But late last night the White House may have begun to modify the president’s pledge. A “government reform factsheet” circulated by White House staff says, “The President intends to veto bills with special interest earmarks.” (emphasis added) This appears to create a class of earmarks that will bring the president’s veto, special interest earmarks, and a class that will not—national interest earmarks, one supposes.

Defining what is an “earmark” is difficult, though not impossible, as the groups that have worked on the earmarking problem can tell you. But the distinction between “special interest earmarks” and “national interest earmarks” appears to be something the president would make for himself. This withdraws a great deal of force from the “no earmarks” pledge.

It’s certainly possible that the “special interest” language in the fact sheet is surplussage simply meant to illustrate that earmarks are a “special interest” problem. But we will have to watch and see whether the president walks away from his statements about controlling earmarks, as he has done before.

Earmarks and Federal Grants

Federal taxpayers helping foot the tab for renovations to a local wine bar? It sounds crazy, but that’s par for the course with HUD’s Community Development Block Grant program.

A Connecticut newspaper recently ran an article on CDBG money being used to spruce up storefronts in the town of Putnam:

The Small Cities Community Development Block Grant money slated for Cohen’s building comes shortly after a similar grant project finished across the street, said Economic Development Director Delpha Very.

Facade improvements to the Glimpse of Gaia florist, Pangaea Wine Bar and Panache consignment shop finished last month, said building owner Sean Marchionte, of Providence-based Blue Dog Investments.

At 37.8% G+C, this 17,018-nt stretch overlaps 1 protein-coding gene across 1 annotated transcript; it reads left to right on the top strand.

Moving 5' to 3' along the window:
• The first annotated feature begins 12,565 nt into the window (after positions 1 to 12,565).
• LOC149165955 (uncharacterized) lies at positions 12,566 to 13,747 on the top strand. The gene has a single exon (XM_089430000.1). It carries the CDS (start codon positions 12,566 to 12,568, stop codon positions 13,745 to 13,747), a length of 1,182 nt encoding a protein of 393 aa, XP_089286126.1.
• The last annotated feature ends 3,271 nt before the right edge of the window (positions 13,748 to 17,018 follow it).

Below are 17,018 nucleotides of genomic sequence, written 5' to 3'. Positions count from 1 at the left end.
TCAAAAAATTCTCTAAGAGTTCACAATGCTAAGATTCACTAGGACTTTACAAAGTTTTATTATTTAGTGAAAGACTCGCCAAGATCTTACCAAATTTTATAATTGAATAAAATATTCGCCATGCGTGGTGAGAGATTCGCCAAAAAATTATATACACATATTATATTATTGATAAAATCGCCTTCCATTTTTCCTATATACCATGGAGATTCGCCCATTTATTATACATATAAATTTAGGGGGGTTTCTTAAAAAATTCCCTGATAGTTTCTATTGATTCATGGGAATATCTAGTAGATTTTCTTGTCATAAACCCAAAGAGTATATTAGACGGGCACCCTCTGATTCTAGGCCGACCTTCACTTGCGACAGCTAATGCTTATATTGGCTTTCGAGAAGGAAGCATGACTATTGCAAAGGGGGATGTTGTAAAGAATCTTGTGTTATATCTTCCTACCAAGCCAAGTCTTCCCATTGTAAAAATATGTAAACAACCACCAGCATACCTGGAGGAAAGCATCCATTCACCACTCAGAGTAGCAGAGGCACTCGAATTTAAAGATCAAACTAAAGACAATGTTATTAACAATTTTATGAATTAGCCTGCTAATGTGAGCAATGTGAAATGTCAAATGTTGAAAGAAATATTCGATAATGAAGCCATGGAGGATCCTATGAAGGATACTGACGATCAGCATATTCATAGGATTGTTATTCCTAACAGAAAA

The building’s owner – go figure – thinks it’s just great:

“It’s very encouraging when you get help from the town. That’s what helps developers like myself make improvements to our buildings, attract tenants and keep the economic ball rolling in the right direction,” he said.

First, the help came from federal taxpayers – not the town. Second, robbing from Peter to pay Paul, which is what federal grant programs accomplish, does not keep the “economic ball rolling.”

The building owner either does not recognize – or does not care – that when the government picks winners, it also creates losers. And as is unfortunately all too common when it comes to local reporting, the uncritical nature of article results in a de facto press release for the economic planners in Washington.

Last week I discussed why it’s time to move beyond the anti-earmark crusade. As I explained, earmarks are a symptom of a deeper problem: the existence of programs that enable the federal government to spend money on properly local activities:

There just isn’t much difference between the activities funded via earmarking and the activities funded by standard bureaucratic processes. The means are different, but the ends are typically the same: federal taxpayers paying for parochial benefits that are properly the domain of state and local governments, or preferably, the private sector. As a federal taxpayer, I’m no better off if the U.S. Dept. of Transportation decides to fund a bridge in Alaska or if Alaska’s congressional delegation instructs the DOT to fund the bridge.

In a related op-ed, I cited the example of the $8 billion CDBG program, which provides grants to localities for a range of development projects such as parking lots, museums and street repairs – the same sorts of activities that members of Congress are fond of funding with earmarks:

Just as earmarks have achieved notoriety for wasteful and ineffective spending, community development programs funded through traditional means have had the same problem…

Even if CDBG funds went entirely to “worthy” projects, federal funding is still an inefficient way to foster local economic development because of the excessive bureaucracy that results from funneling money through multiple levels of government.

Federal administration costs are about 5 percent of the value of CDBG grants, with local and state governments taking a 17 percent and 8 percent cut, respectively. A large share of the CDBG budget disappears before any actual work is done.

See this Cato essay for more on community development programs at HUD, including the CDBG program.

Getting Beyond the Anti-Earmark Crusade